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Judge Rules Nativity Scene Violates Constitution

January 11, 1990|RICK HOLGUIN | TIMES STAFF WRITER

DOWNEY — A Superior Court judge has ruled that the placement of a Nativity scene near City Hall during the Christmas season violates a provision of the U.S. Constitution that prohibits government endorsement of religion.

The decision reinforces, but does not expand, recent court rulings that found that the display of religious symbols such as creches and menorahs on public property associated with government is unconstitutional, said Carol Sobel, an American Civil Liberties Union lawyer.

The Jan. 4 ruling by Judge Harvey A. Schneider was announced earlier this week by the ACLU, which sued Downey on behalf of three local residents.

"Everyone has freedom of religion but . . . no one has the right to use government property to carry out their religious message," Sobel said.

Sobel said the decision prevents a Nativity scene from being put up on public property anywhere near City Hall.

But Downey City Atty. Peter Thorson disagreed, saying the decision allows a Nativity scene as long as it is part of a larger display of snowmen, reindeer and other secular Christmas decorations. Thorson said the City Council has not decided whether it will appeal the decision.

"I thought we had a strong argument that the city did absolutely nothing to endorse the display," Thorson said.

The Nativity scene has been set up the last several years in a grassy area surrounding the city arch, a historical city monument just north of City Hall. The scene includes a stable with baby Jesus in a manger, Joseph, Mary, the three Wise Men, shepherds and animals.

The Nativity scene is owned and displayed by a group of local residents called the Downey Christmas Assn.

". . . The display of a creche in the Civic Center of the city of Downey 'conveys a message of government endorsement of religion in violation of the (Constitution),' " Schneider wrote in his five-page decision, partly quoting the decision in another case.

"While neither creches nor menorahs are prohibited . . . creches or menorahs that are endorsed by the government are," said Schneider, who visited the Downey Nativity scene last month.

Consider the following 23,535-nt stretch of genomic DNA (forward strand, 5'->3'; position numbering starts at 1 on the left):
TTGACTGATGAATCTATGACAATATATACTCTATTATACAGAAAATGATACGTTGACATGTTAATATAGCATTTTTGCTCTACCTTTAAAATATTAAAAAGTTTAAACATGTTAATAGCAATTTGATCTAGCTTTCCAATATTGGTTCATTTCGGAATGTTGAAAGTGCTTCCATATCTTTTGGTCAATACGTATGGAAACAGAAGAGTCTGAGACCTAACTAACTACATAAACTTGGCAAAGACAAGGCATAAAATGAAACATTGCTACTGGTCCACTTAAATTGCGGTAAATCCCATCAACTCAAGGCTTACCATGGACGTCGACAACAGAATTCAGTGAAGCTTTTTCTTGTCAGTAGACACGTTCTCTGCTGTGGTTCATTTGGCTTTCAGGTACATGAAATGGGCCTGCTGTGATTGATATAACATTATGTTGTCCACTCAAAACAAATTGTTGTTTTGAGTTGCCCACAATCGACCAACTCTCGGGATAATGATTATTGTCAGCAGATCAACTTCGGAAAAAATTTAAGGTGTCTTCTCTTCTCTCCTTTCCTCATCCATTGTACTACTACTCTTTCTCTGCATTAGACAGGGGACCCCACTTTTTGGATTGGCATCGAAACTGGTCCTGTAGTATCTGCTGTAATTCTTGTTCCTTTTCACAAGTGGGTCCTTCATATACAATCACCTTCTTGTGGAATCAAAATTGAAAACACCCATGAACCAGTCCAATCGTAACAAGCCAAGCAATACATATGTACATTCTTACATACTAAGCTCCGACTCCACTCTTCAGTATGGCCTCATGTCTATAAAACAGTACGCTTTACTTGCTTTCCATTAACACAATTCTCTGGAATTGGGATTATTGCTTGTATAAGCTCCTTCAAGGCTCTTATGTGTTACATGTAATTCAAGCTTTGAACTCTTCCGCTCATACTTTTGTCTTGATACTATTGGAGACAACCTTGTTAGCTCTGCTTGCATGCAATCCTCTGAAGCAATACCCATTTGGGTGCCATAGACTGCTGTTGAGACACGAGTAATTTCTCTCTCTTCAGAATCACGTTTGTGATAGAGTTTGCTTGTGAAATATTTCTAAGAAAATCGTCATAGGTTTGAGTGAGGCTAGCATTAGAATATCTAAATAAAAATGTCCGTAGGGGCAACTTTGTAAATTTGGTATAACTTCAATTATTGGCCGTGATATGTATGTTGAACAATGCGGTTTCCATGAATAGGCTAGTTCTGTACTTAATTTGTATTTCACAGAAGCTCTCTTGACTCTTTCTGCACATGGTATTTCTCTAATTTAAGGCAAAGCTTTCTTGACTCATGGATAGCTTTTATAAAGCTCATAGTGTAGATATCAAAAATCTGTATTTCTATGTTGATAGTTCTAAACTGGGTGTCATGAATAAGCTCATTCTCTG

The ACLU sued Downey in December, 1985, after city employees and volunteers put up a creche in front of City Hall.

A judge issued a temporary restraining order, which prompted the volunteers to move the creche to the area near the city arch. The ACLU contended that the new placement still implied government endorsement of a religion, but the organization failed to win a decision until last week.

The ACLU pressed the case anew after the U.S. Supreme Court ruled in July that a Nativity scene in a courthouse in Allegheny, Pa., promoted religious beliefs and was unconstitutional. In addition, the U.S. Court of Appeals for the 2nd District last Dec. 12 deemed unconstitutional a menorah that was placed in a park in front of City Hall in Burlington, Vt.

Schneider's decision relied heavily on both cases.

Thorson, the city attorney, said the Nativity scene was legal because it carried a sign that declared the creche was owned and erected by the private Downey Christmas Assn. Thorson claimed the sign made it apparent that the display was not endorsed by the city.

Thorson also claimed that the area surrounding the arch was a public park and forum for free expression.

But Schneider rejected both contentions. In doing so, he emphasized the fact that the city had placed a decoration with a cross on a utility pole near the Nativity scene.

The judge also noted that Downey designated the area a park only after the lawsuit was filed.

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